Wednesday, July 15, 2015

We make people

So I came across an interesting idea recently. For some reason I was listening to David Graeber give a conference presentation  in Hamburg. He is an academic famously associated with the Occupy movement who always says some interesting things that I'm never quite sure I properly understand or entirely agree with. The idea he was exploring here is that economies, and the jobs within them are ultimately about producing people. 

If you bake bread for a living, you don't do that to make money, or even to make bread. You do that to make people. Specifically, to make people keep on living because food is a necessary part of that. If you make roads, or drive a tram, you are in the business of getting people to where they need to be. If you are a paramedic or a GP, you are in the business of keeping people alive when they are ill. If you run the local swimming pool, you maintain a facility so that people can meet with other people and have an experience together that all those people appreciate. People are the ends of all of our means. This mode of thinking appeals to me because it demonstrates that parents have a fundamentally important job and hedge fund managers have a fundamentally bullshit job

Teachers too, in this mode of thinking are fundamentally important. We are important in ways that don't often get talked about in schools. The standard narrative around schools is that it is important to raise the ATARs of students. That way they get into a better university, can get access to better employment, earn more money and contribute more to the economy. For some students, schools have that function as a ladder out of poverty. But if we look at teachers as producers of people all of those things are kind of secondary. Better, more capable people will naturally be able to access better paid, more fulfilling work. Although this is nice, my goal is not to get people access to better jobs, it is to make better people. Poverty, by the way, tends to make people worse. People who are worried about where their next meal is coming from or how they are going to keep a roof over the heads of their family are less capable in a range of ways because they are in poverty - which tends to keep them there. 

It is not my object here to put the boot in to the illiterate (for example). Rather my object is to point out that if you take an illiterate person and work to make them literate then you have improved that person. You have made them more capable of achieving their goals, more able to engage in society, more likely to move humanity as a whole forward.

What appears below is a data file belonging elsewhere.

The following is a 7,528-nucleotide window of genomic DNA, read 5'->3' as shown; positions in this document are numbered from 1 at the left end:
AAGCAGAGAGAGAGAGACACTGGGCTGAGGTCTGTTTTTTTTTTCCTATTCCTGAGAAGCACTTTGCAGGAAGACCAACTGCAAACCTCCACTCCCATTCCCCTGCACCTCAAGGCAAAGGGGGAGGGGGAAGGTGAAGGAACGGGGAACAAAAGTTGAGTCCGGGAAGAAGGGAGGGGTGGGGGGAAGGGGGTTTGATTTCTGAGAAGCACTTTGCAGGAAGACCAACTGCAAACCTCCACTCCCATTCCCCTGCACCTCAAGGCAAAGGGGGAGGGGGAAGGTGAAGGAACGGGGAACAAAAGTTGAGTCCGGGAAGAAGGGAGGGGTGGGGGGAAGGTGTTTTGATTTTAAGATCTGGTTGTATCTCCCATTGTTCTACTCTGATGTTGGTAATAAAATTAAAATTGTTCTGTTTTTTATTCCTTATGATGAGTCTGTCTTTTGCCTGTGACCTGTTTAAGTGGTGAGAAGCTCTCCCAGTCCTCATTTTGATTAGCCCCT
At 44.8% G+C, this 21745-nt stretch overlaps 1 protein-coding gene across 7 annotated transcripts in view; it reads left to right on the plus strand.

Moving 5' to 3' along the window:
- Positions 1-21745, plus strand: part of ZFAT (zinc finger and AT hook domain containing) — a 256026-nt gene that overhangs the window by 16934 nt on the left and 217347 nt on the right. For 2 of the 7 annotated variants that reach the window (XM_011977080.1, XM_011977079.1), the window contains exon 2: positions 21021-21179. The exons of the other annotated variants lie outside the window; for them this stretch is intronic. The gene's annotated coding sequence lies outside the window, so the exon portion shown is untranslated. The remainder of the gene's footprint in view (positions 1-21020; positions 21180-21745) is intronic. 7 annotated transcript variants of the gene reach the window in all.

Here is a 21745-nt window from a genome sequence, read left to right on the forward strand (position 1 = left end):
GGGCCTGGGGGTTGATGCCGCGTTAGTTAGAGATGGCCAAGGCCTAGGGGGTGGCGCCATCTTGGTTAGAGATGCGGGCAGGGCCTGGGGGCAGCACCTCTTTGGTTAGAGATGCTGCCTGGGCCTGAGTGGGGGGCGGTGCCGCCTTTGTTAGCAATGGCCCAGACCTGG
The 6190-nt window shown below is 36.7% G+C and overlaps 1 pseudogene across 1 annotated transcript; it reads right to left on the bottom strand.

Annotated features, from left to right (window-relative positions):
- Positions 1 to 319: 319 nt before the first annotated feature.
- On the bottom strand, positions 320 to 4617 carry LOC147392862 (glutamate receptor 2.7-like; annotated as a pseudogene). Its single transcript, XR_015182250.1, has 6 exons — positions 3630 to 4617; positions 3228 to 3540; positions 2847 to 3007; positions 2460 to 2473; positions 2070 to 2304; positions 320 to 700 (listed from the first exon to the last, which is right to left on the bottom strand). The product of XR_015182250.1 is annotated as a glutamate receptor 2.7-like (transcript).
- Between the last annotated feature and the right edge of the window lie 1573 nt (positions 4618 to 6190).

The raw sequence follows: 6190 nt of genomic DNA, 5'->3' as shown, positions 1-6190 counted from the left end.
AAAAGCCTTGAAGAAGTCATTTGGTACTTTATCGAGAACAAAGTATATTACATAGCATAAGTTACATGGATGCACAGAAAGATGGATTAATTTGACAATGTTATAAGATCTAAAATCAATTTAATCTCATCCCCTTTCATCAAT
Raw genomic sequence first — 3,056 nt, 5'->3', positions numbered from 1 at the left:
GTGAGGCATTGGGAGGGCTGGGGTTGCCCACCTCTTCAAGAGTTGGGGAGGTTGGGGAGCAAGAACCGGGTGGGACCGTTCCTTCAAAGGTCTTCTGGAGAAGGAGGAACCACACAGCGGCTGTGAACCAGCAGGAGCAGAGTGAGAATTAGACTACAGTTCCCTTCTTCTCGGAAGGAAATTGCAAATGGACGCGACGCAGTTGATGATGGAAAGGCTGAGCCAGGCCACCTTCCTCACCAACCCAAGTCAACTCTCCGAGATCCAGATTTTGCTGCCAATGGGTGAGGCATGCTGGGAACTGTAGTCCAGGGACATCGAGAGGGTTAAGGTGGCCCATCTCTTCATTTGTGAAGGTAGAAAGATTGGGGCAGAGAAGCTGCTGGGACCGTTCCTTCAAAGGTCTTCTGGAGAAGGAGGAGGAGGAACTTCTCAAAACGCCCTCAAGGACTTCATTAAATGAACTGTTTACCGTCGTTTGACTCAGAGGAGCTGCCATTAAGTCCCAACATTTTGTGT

By teaching we are trying to create the world - as long as your view is that the most important thing in the world is the people. 

This realisation also allows us to moderate some of the worst excesses in education. Heavy competition between students, hours of study that push out the rest of life, homework policies that create family conflict - all of these things might improve academic performance but they do not make our students better people on balance. Realising that we produce people and not test scores, or job skills, or university entrance credentials means realising the fundamental humanity of the teaching profession and encourages us to be more human and more humane in the way we practice that profession. 

There is also a bit of a current in some schools where the aim is to improve the school's results. This could mean increasing the average ATAR score, or improving NAPLAN scores, or even getting more students to volunteer in the community. The thing to keep in mind that all of these school improvement goals are secondary goals - you have to remember that the primary goal is to improve the people who are students in our school. You could achieve any of these three goals by somehow attracting more impressive students to your school - students who study harder, are more literate or like helping little old ladies. In that case your school might look like it is improving but you wouldn't actually be doing anything towards your real job - producing better people. 

So I think this is a better way of thinking about my job and it also leads into an excellent answer to the question 'So what do you make?'

No comments:

Post a Comment